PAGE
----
'Occupying' Anarchism and Discovering the Means for Social Justice: Interrogating the Anarchist Turn in 21st Century Social Movements
Stapp, April Marie
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The purpose of this thesis is to take the individual on a journey about what it is like to be engaged in radical anti-systemic activism in the 21st Century. Along this journey the reader will learn about the experiences of what it was like to join the Occupy movement"an anti-systemic movement that began in 2011"through an empirical analysis of learning about and practicing the anarchist(ic) characteristics of the movement"horizontal, non-hegemonic, affinity and consensus-based ways-of-being as a part of your everyday lifeworld. This journey is not only informed by my own personal experience joining the Occupy movement, but it is also informed by my simultaneous experience of maintaining the role of a radical activist-scholar throughout the process. Accordingly, I will explore how this impacted my lifeworld both within and outside of academia, which informed the very framework, analysis, and outcomes produced in this thesis. This project was thus also designed to inform social science research"particularly that on social movements"by reflecting on both social roles experienced in this journey in order to cohesively make sense of the paradoxes created by engaging in discourses about, within, and for the Occupy movement. Of most importance, from an empirical and ontological experience as an Occupier and activist-scholar, this project will help to raise key questions about the frameworks to seek social justice utilized by contemporary anti-systemic social movements in the 21st Century"social movements that are now spreading around the globe.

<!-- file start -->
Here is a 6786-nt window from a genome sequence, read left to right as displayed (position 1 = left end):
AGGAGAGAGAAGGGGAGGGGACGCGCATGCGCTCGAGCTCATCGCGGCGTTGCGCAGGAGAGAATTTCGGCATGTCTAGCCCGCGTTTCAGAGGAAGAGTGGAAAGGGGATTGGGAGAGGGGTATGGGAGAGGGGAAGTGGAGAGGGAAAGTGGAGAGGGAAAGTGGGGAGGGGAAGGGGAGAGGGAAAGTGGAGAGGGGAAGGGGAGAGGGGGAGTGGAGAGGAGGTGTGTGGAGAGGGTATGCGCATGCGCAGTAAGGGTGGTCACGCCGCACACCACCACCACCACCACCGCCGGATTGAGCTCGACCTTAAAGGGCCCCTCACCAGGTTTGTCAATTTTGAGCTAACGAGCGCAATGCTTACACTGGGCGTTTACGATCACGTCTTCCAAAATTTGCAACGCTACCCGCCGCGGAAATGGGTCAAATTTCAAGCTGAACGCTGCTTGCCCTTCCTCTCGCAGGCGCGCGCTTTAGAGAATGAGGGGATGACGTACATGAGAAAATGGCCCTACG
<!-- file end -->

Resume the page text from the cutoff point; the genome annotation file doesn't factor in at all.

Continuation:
- Masters Theses